And for their evasion of ordinary reality, they even found support in creative revolutions that were rediscovering that reality. In Rome—and I could have mentioned this earlier—one of the aspects of recent art had been landscape painting. Already by 1580, artists often went sketching in the Roman countryside; but then it was merely with the aim of bringing back to the studio a scrap of horizon, perhaps to complete a scene. The first landscapes that seem to exist for themselves are still bristling with unreal distortions that reflect the Mannerist horror of nature. It was only around 1600 that Bril, the Fleming, or Elsheimer, the German, and then Saraceni, the Venetian (it is easier for foreigners, entering unfamiliar lands), expunged schemata and map-making from their portrayals of the earth, tautening it up again with its actual bulges, and gaining by the same stroke an ability to express the full light of dawn or early evening. And so a major art form had been born, which was developing in the 1610s and 1620s thanks to yet more Northerners, such as Poelenburgh, Breenbergh, or Swanevelt. But not without remarkable ambiguities.
For on the one hand, here we have an important contribution to ‘seeing’: to attentive observation—in this era when overarching cosmic forms fade away from consciousness—which allows perception to stick to immediate reality, to sensuous qualities for themselves. Galileo has just shown that the Moon is nothing but a block of matter, like the Earth, which returns the piece that was still missing in its sky to the terrestrial landscape. Freed from metaphysics, the natural world can move closer to the painter, encircle him, anchor his imaginative roaming within its presence—readily felt as beautiful and good. As we have seen, in his powerful meditations, Poussin appealed to the testimony of the earthly place as a tribute made by reality.
But why, in Poelenburgh, in Swanevelt—and in how many others, who at times did no more than pass through Rome—do we find this atmosphere of imminent epiphany? Why do we have the impression that we are looking at a land other than our own, more real, even though nothing more than facets and signs of the latter are gathered there? As if we were on the other side of the horizon, in the very works that have restored its true form? And why this aura of mystery, as well, among those peasants over there? Why is that young woman in Poelenburgh’s Peasants Dancing in a Landscape—one example among many others—an ‘ingenuous daughter of this sacred ground,’ patently one of those that Gérard de Nerval, in that very same Italy, will call a ‘daughter of fire’?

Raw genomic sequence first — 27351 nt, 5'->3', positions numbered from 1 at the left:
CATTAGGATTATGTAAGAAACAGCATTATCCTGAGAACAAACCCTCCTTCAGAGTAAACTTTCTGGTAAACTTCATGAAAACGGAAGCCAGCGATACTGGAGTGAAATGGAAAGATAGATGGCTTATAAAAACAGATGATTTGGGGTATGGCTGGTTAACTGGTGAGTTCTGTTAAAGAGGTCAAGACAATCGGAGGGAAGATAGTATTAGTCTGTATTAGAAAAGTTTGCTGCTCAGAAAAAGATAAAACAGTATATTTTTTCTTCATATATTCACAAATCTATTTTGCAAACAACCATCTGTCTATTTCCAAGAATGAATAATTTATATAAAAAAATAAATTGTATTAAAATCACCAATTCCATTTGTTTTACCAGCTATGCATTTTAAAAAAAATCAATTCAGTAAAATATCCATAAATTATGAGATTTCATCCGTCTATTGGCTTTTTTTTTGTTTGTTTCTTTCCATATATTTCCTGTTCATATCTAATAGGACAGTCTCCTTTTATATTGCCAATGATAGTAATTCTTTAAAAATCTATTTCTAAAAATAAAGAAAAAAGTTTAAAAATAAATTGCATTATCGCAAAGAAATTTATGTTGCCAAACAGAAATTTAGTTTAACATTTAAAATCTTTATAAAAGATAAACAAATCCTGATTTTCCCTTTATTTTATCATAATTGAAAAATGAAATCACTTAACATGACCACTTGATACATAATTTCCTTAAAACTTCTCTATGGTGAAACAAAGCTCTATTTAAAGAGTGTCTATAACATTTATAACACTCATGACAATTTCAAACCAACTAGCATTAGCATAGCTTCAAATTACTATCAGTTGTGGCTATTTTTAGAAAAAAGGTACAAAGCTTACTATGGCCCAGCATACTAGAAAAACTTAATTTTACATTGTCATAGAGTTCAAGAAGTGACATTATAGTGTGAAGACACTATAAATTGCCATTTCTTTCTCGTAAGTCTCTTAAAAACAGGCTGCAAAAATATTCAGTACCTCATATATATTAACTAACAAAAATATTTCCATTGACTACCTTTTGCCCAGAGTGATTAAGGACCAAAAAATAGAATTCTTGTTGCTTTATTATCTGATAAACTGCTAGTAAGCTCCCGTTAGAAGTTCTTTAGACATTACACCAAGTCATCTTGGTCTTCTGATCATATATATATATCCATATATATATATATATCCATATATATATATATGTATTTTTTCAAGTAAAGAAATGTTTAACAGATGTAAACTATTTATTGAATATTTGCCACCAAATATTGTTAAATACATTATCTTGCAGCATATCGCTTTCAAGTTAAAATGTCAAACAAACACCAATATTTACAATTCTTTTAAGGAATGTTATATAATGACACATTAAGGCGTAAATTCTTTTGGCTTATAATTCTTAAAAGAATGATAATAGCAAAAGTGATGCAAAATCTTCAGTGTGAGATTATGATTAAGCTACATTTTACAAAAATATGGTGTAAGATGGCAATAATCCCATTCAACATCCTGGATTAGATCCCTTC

Without a doubt, in these pictures we no longer encounter the presence of what is, but the dream of what could have been, or might have been or will be: we witness the creation of an image. Since they are not constrained to enter the landscape they paint with all the weight of their own finitude—since they can sample its fruit, without losing their own reality to the passage of time—these artists were able to emblazon the concrete world with the absolute, vibrantly reshaping it on canvas. They perceived that world as an image from which they fashioned images, yet more images, through a metamorphosis which leaves appearances intact, like a log fully ablaze before it collapses into ash.
Consequently, here we find ourselves at the antipodes of Dughet—although very close to Claude Lorrain, when he also went sketching in the Roman countryside. However, he only yearned to recompose the world according to the vows of his dream, which pierces his hinterlands with vast marine shorelines, as Shakespeare had already chosen to do in transfiguring Bohemia. Far off, his hills are blue; but not because of distance, as Leonardo feigned to believe: it is the blue of metaphysical removes. The ancient idea of the cosmos has only retreated from the world, with Galileo, in order to yield its place to this other reconstruction by the mind—the lyrically composed landscape, peopled by the wandering tribes of pastoral nostalgia.
And moreover, it is one of Claude’s pictures which best evokes this alchemy of the image, and what sort of nothing—glitter though it may—can appear within its vessel. The subject of his Landscape with Psyche outside the Palace of Cupid is well known. Psyche, wondrously transported to the kingdom of Amor, watches an edifice rise before her, built by ‘the art of a god’—as Apuleius tells us, who is Claude’s source. The painter is therefore aware that on this occasion, he must depict something more magnificent than anything existent in this world. Even so, he lends Cupid’s palace the features of one of those grand houses he has seen, or could have seen, in ordinary reality. All the peerlessness, all the divinity of this place—and we apprehend it, who can doubt?—rests on the mere fact that it is over there, closed, unknown: that it lies in that elsewhere which art signifies so well, each time it becomes an image. The divine is easy, in short, on the horizon of the image. But what will that be worth to us, in life itself? By desiring in that way, do we not run the risk of losing the very thing we desire? As Psyche will do, when she attempts to behold—raising her lamp through curiosity about an unknown excess of appearance—the body with which she was so intimate . . . Psyche is painted in the foreground of Claude’s picture, in the classic attitude of melancholy. And I know of no more beautiful emblem of the latter as well—of that fusion of lucidity and dream—than this canvas which is, let us note, from already late in the century.